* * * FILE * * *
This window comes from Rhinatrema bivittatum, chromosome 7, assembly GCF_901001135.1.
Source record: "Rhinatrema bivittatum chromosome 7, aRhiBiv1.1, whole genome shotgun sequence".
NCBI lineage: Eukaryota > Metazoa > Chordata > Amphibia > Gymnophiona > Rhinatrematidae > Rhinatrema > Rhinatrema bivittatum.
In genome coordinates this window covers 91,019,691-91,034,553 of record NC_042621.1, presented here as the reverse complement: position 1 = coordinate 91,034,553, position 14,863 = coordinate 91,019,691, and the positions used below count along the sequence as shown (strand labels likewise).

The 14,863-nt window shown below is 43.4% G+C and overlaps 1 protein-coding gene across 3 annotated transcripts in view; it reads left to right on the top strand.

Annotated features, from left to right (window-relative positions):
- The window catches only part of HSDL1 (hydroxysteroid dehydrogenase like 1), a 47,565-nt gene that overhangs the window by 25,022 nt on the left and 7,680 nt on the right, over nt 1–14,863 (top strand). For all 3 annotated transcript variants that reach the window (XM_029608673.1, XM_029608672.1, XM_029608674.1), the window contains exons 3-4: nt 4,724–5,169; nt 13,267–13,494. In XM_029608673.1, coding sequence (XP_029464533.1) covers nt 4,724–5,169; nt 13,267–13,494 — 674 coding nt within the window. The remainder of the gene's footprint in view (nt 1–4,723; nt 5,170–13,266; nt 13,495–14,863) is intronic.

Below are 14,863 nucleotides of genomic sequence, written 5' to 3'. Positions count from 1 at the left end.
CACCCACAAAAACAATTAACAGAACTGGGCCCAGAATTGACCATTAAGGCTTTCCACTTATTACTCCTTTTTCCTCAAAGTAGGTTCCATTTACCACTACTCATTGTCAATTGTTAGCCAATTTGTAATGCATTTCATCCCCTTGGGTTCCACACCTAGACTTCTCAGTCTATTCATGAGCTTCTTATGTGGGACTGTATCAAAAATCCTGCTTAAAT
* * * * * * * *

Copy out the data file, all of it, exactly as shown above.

This window comes from Rhinatrema bivittatum, chromosome 7, assembly GCF_901001135.1.
Source record: "Rhinatrema bivittatum chromosome 7, aRhiBiv1.1, whole genome shotgun sequence".
NCBI lineage: Eukaryota > Metazoa > Chordata > Amphibia > Gymnophiona > Rhinatrematidae > Rhinatrema > Rhinatrema bivittatum.
In genome coordinates this window covers 91,019,691-91,034,553 of record NC_042621.1, presented here as the reverse complement: position 1 = coordinate 91,034,553, position 14,863 = coordinate 91,019,691, and the positions used below count along the sequence as shown (strand labels likewise).

The 14,863-nt window shown below is 43.4% G+C and overlaps 1 protein-coding gene across 3 annotated transcripts in view; it reads left to right on the top strand.

Annotated features, from left to right (window-relative positions):
- The window catches only part of HSDL1 (hydroxysteroid dehydrogenase like 1), a 47,565-nt gene that overhangs the window by 25,022 nt on the left and 7,680 nt on the right, over nt 1–14,863 (top strand). For all 3 annotated transcript variants that reach the window (XM_029608673.1, XM_029608672.1, XM_029608674.1), the window contains exons 3-4: nt 4,724–5,169; nt 13,267–13,494. In XM_029608673.1, coding sequence (XP_029464533.1) covers nt 4,724–5,169; nt 13,267–13,494 — 674 coding nt within the window. The remainder of the gene's footprint in view (nt 1–4,723; nt 5,170–13,266; nt 13,495–14,863) is intronic.

Below are 14,863 nucleotides of genomic sequence, written 5' to 3'. Positions count from 1 at the left end.
CACCCACAAAAACAATTAACAGAACTGGGCCCAGAATTGACCATTAAGGCTTTCCACTTATTACTCCTTTTTCCTCAAAGTAGGTTCCATTTACCACTACTCATTGTCAATTGTTAGCCAATTTGTAATGCATTTCATCCCCTTGGGTTCCACACCTAGACTTCTCAGTCTATTCATGAGCTTCTTATGTGGGACTGTATCAAAAATCCTGCTTAAAT